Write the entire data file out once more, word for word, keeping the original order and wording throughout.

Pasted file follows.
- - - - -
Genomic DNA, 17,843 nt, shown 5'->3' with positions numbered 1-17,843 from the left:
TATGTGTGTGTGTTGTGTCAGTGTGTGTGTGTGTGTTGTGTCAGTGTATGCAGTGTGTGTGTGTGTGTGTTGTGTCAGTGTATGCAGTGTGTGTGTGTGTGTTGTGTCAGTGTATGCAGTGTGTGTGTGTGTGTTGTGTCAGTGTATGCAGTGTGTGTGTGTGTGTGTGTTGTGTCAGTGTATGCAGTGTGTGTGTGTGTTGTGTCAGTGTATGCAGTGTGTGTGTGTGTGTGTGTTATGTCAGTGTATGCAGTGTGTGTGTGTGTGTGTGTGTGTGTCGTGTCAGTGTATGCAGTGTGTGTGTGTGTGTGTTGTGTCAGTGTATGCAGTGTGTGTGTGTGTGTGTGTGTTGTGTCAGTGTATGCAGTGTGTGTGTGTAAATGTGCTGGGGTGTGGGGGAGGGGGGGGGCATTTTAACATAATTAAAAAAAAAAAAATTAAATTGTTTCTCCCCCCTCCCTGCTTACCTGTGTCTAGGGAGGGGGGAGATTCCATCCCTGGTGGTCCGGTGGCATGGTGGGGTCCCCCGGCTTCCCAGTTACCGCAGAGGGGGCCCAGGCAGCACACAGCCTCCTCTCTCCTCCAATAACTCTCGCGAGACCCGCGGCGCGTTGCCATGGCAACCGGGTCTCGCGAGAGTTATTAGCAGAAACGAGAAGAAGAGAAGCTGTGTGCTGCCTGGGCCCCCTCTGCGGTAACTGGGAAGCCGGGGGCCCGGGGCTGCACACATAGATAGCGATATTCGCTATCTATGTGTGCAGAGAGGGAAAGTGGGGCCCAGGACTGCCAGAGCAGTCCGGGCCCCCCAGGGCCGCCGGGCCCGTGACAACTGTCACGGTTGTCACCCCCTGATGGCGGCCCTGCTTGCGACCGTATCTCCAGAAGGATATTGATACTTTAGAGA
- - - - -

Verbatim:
Genomic DNA, 17,843 nt, shown 5'->3' with positions numbered 1-17,843 from the left:
TATGTGTGTGTGTTGTGTCAGTGTGTGTGTGTGTGTTGTGTCAGTGTATGCAGTGTGTGTGTGTGTGTGTTGTGTCAGTGTATGCAGTGTGTGTGTGTGTGTTGTGTCAGTGTATGCAGTGTGTGTGTGTGTGTTGTGTCAGTGTATGCAGTGTGTGTGTGTGTGTGTGTTGTGTCAGTGTATGCAGTGTGTGTGTGTGTTGTGTCAGTGTATGCAGTGTGTGTGTGTGTGTGTGTTATGTCAGTGTATGCAGTGTGTGTGTGTGTGTGTGTGTGTGTCGTGTCAGTGTATGCAGTGTGTGTGTGTGTGTGTTGTGTCAGTGTATGCAGTGTGTGTGTGTGTGTGTGTGTTGTGTCAGTGTATGCAGTGTGTGTGTGTAAATGTGCTGGGGTGTGGGGGAGGGGGGGGGCATTTTAACATAATTAAAAAAAAAAAAATTAAATTGTTTCTCCCCCCTCCCTGCTTACCTGTGTCTAGGGAGGGGGGAGATTCCATCCCTGGTGGTCCGGTGGCATGGTGGGGTCCCCCGGCTTCCCAGTTACCGCAGAGGGGGCCCAGGCAGCACACAGCCTCCTCTCTCCTCCAATAACTCTCGCGAGACCCGCGGCGCGTTGCCATGGCAACCGGGTCTCGCGAGAGTTATTAGCAGAAACGAGAAGAAGAGAAGCTGTGTGCTGCCTGGGCCCCCTCTGCGGTAACTGGGAAGCCGGGGGCCCGGGGCTGCACACATAGATAGCGATATTCGCTATCTATGTGTGCAGAGAGGGAAAGTGGGGCCCAGGACTGCCAGAGCAGTCCGGGCCCCCCAGGGCCGCCGGGCCCGTGACAACTGTCACGGTTGTCACCCCCTGATGGCGGCCCTGCTTGCGACCGTATCTCCAGAAGGATATTGATACTTTAGAGA